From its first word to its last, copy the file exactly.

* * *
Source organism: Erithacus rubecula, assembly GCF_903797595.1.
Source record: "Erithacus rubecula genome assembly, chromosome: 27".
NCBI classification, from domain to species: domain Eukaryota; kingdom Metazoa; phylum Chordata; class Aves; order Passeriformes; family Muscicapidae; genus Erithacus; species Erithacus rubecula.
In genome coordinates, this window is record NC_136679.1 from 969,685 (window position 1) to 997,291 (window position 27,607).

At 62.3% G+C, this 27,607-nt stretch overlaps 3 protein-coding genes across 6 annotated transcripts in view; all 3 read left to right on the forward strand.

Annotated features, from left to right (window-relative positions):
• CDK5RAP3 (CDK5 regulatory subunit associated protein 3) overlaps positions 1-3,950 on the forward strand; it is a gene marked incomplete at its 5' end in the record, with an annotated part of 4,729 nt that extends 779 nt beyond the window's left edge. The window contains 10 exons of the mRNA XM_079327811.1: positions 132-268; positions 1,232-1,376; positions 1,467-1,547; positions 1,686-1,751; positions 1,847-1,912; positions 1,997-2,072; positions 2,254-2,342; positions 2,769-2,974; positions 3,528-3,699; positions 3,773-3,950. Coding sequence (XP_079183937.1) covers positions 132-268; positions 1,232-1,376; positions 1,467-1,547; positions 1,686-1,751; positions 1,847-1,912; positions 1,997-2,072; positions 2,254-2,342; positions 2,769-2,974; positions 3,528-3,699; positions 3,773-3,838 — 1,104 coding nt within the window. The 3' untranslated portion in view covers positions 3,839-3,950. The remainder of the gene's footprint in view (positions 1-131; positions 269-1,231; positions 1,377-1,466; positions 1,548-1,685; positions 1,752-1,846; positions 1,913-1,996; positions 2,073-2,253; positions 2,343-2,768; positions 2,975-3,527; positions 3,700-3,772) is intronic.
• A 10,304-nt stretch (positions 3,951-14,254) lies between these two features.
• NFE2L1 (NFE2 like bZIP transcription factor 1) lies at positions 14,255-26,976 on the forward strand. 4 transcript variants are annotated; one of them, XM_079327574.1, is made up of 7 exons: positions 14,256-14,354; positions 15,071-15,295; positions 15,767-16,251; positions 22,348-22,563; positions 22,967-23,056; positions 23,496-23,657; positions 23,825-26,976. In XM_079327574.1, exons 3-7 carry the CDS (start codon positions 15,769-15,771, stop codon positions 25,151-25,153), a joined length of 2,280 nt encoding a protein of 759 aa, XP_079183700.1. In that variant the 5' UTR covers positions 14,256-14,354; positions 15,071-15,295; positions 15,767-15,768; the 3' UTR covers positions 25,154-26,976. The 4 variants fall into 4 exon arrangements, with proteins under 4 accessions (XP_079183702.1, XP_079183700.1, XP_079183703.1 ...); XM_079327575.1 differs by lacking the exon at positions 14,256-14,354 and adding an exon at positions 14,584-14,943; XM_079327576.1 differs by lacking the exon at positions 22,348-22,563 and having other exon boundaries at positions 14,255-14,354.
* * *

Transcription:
Source organism: Erithacus rubecula, assembly GCF_903797595.1.
Source record: "Erithacus rubecula genome assembly, chromosome: 27".
NCBI classification, from domain to species: domain Eukaryota; kingdom Metazoa; phylum Chordata; class Aves; order Passeriformes; family Muscicapidae; genus Erithacus; species Erithacus rubecula.
In genome coordinates, this window is record NC_136679.1 from 969,685 (window position 1) to 997,291 (window position 27,607).

At 62.3% G+C, this 27,607-nt stretch overlaps 3 protein-coding genes across 6 annotated transcripts in view; all 3 read left to right on the forward strand.

Annotated features, from left to right (window-relative positions):
• CDK5RAP3 (CDK5 regulatory subunit associated protein 3) overlaps positions 1-3,950 on the forward strand; it is a gene marked incomplete at its 5' end in the record, with an annotated part of 4,729 nt that extends 779 nt beyond the window's left edge. The window contains 10 exons of the mRNA XM_079327811.1: positions 132-268; positions 1,232-1,376; positions 1,467-1,547; positions 1,686-1,751; positions 1,847-1,912; positions 1,997-2,072; positions 2,254-2,342; positions 2,769-2,974; positions 3,528-3,699; positions 3,773-3,950. Coding sequence (XP_079183937.1) covers positions 132-268; positions 1,232-1,376; positions 1,467-1,547; positions 1,686-1,751; positions 1,847-1,912; positions 1,997-2,072; positions 2,254-2,342; positions 2,769-2,974; positions 3,528-3,699; positions 3,773-3,838 — 1,104 coding nt within the window. The 3' untranslated portion in view covers positions 3,839-3,950. The remainder of the gene's footprint in view (positions 1-131; positions 269-1,231; positions 1,377-1,466; positions 1,548-1,685; positions 1,752-1,846; positions 1,913-1,996; positions 2,073-2,253; positions 2,343-2,768; positions 2,975-3,527; positions 3,700-3,772) is intronic.
• A 10,304-nt stretch (positions 3,951-14,254) lies between these two features.
• NFE2L1 (NFE2 like bZIP transcription factor 1) lies at positions 14,255-26,976 on the forward strand. 4 transcript variants are annotated; one of them, XM_079327574.1, is made up of 7 exons: positions 14,256-14,354; positions 15,071-15,295; positions 15,767-16,251; positions 22,348-22,563; positions 22,967-23,056; positions 23,496-23,657; positions 23,825-26,976. In XM_079327574.1, exons 3-7 carry the CDS (start codon positions 15,769-15,771, stop codon positions 25,151-25,153), a joined length of 2,280 nt encoding a protein of 759 aa, XP_079183700.1. In that variant the 5' UTR covers positions 14,256-14,354; positions 15,071-15,295; positions 15,767-15,768; the 3' UTR covers positions 25,154-26,976. The 4 variants fall into 4 exon arrangements, with proteins under 4 accessions (XP_079183702.1, XP_079183700.1, XP_079183703.1 ...); XM_079327575.1 differs by lacking the exon at positions 14,256-14,354 and adding an exon at positions 14,584-14,943; XM_079327576.1 differs by lacking the exon at positions 22,348-22,563 and having other exon boundaries at positions 14,255-14,354.